Perhaps much to the relief of some of the readers of my blog, this essay is my last on the three college 25th reunions I have attended over the years. My purpose in writing this series, Dear Reader, is to chronicle how much one aspect of the world I come from has changed during my lifetime, and—in my view—for the better . . .
Vassar Class of 1985 25th Reunion
Vassar Class of 1985 25th Reunion
In addition to coming from a family where Yale figures prominently among the men, Vassar figures prominently among the women. My father’s mother, known as Granny Darling, went to Vassar (class of 1913) and initiated the first Yale/Vassar marriage in my family when she married my grandfather, Yale class of 1911. She dearly hoped that one of her offspring would continue the tradition. My Aunt Mary (her daughter), Vassar class of 1941, was the first to frustrate that wish when she married outside the fold (headstrong girl!), and my father disappointed, too, when he married my mother, Sarah Lawrence class of 1943. After both of my Vassar-educated cousins (classes of 1967 and 1972) failed to marry Yale men, Granny then looked, with mounting desperation, to her two grandsons with Yale potential (my older brother Frecky and me) to remedy this unfortunate situation. She was further frustrated when Frecky (Yale class of 1974) married a Brown graduate shortly after finishing Yale.
An early postcard of Vassar's Main Building, taken prior to
when the later porte-cochère was removed
I was, then, her remaining hope for such a felicitous union. More than once when I was an undergraduate at Yale my Granny Darling gently admonished me to be sure to “look up a nice Vassar girl” in the hopes of achieving her goal. Unfortunately, Granny Darling died before I graduated from Yale and long before I met, and then married, Boy Fenwick, Vassar class of 1985.
Granny Darling was in the Vassar Daisy Chain in 1911
around the time this photograph was taken
Image courtesy of Mount Holyoke Archives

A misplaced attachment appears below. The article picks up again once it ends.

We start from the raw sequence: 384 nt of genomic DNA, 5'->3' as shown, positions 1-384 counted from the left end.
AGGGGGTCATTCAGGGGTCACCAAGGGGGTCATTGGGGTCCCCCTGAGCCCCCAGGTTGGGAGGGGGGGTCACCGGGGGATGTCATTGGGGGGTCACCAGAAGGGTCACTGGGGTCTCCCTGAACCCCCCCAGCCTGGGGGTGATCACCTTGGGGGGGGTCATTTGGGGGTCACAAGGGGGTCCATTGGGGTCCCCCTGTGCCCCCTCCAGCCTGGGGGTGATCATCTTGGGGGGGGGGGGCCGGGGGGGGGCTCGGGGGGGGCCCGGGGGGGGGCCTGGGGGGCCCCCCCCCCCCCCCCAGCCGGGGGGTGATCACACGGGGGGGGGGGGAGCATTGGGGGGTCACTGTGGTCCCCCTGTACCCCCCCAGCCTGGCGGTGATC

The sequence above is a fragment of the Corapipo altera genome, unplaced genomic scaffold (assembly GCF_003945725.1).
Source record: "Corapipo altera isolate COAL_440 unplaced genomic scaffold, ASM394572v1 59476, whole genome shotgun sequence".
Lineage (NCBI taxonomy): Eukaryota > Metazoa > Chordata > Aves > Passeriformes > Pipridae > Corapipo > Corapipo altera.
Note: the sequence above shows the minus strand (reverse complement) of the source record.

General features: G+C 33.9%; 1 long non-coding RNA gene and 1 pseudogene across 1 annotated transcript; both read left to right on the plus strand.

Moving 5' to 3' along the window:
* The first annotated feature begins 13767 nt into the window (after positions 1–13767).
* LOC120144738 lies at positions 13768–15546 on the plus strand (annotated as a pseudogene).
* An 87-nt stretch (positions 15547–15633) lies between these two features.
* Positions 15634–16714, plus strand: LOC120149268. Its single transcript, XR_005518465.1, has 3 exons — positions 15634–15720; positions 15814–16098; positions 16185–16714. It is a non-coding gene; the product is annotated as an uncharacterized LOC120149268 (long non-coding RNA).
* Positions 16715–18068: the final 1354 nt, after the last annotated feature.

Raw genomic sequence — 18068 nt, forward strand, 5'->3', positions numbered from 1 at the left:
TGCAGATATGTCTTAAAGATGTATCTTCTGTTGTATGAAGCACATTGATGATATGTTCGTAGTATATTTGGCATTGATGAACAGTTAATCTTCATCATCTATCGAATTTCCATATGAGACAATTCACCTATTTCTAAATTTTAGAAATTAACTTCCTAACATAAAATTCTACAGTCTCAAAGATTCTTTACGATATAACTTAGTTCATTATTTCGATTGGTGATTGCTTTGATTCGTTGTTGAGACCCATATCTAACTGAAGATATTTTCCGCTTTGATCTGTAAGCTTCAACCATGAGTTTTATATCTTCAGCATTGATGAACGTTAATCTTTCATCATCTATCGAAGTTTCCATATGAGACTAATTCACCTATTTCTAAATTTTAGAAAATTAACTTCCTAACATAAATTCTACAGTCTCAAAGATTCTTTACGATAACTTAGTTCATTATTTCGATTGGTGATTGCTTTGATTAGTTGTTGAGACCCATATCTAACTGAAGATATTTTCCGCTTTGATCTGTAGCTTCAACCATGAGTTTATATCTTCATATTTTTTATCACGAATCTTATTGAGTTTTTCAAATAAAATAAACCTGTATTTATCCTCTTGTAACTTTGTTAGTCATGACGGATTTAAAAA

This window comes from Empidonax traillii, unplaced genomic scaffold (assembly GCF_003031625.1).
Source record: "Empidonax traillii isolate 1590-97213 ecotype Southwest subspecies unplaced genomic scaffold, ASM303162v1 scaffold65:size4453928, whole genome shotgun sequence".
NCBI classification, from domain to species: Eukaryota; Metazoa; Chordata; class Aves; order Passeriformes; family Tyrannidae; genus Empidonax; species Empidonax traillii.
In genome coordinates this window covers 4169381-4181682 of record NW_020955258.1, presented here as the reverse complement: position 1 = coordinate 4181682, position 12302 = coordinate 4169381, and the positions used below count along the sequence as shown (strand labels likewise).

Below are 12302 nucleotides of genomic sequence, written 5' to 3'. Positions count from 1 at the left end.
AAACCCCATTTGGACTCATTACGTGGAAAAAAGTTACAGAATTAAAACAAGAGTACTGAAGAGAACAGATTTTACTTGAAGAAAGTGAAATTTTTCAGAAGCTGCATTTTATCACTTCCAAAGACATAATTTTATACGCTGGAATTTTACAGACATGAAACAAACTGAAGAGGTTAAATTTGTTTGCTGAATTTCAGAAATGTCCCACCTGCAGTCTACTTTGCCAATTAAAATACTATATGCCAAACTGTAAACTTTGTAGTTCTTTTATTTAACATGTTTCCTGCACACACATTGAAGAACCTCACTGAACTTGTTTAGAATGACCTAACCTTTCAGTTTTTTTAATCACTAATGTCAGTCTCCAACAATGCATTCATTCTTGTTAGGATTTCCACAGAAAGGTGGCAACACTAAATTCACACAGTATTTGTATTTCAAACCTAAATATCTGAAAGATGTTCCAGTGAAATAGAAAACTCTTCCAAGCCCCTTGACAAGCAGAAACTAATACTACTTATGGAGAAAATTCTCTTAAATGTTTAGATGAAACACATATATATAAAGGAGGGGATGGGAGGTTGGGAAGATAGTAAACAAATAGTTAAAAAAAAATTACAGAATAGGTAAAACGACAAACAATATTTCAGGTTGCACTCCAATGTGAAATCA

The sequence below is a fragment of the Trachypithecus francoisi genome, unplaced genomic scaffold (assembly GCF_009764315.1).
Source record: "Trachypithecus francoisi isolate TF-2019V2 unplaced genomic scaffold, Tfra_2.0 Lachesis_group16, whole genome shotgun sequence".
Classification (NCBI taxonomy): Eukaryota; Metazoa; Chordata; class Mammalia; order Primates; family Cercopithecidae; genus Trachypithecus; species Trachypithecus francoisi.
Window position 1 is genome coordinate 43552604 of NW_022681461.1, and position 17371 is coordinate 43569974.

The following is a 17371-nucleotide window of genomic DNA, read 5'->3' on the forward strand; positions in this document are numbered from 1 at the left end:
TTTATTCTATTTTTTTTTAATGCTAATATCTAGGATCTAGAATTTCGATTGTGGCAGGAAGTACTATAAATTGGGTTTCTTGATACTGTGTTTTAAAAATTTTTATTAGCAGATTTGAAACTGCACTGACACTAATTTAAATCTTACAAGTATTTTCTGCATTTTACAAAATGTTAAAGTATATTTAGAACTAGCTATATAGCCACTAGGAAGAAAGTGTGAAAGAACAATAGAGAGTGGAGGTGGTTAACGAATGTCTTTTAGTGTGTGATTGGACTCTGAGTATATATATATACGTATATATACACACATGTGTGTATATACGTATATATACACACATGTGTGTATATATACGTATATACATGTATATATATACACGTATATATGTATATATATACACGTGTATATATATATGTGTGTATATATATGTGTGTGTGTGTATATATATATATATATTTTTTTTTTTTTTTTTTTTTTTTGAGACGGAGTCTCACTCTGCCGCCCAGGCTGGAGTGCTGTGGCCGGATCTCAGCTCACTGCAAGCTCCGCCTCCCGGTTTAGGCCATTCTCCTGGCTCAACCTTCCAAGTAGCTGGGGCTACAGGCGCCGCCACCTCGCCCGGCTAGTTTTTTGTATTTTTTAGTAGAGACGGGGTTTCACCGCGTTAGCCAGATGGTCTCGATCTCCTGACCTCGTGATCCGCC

I can just imagine hearing my dear Granny’s reaction upon learning that one of her Yale-educated grandsons had indeed married a Vassar graduate (“At last! What joy!”), followed by her surprise when she learned that I had, in fact, married a Vassar Guy and not a Vassar Girl (“He married WHAT?!”). I am fairly confident that Granny would have eventually come around after her initial shock wore off, since at least it is a Yale/Vassar union after all . . . it’s just not exactly how she had envisioned it.
The main gate entry onto the Vassar campus
Image courtesy of US GenWeb
So when I joined Boy at his Vassar 25th reunion last year, I did so more than solely as his spouse, but with an added appreciation of that college’s history, traditions, and its meaning to my family. I enjoyed myself at his reunion, and I had a lot of fun there meeting his college friends and seeing the places on campus where he had once lived, studied and frolicked. I also thought of my dear Granny Darling and the other Vassar women in my family when I walked around the campus, and I felt a pleasant connection with them and to the school that extended beyond the pleasure that I took in joining Boy there as he and his classmates celebrated.
Even though Boy graduated from college only six years after I did, his experience at Vassar was quite different from mine at Yale. For one thing, the majority of his classmates were female (55% to Yale’s 40% when I was there), which is not surprising, given its history. Also, his classmates were a somewhat more diverse group of people than mine had been at Yale, at least they appeared to me at his reunion. Finally, attitudes towards being gay had relaxed considerably by the time he enrolled at Vassar, and he was out as a gay man from the moment he arrived there as a freshman.
I think this is more of what my dear Granny Darling had in mind...
As I sat at our table under the large white tent during the big class dinner at Boy’s 25th reunion, I felt glad to be there with him and his friends who welcomed me with civility and good humor. I also felt a connection with my dear Granny Darling, and was amused that her wish for another Yale/Vassar marriage had finally come true, albeit not quite how she had planned it. And I felt very fortunate, indeed, that the world had evolved in my lifetime to such a point that I could happily find myself there with my beloved spouse, under the circumstances that I did.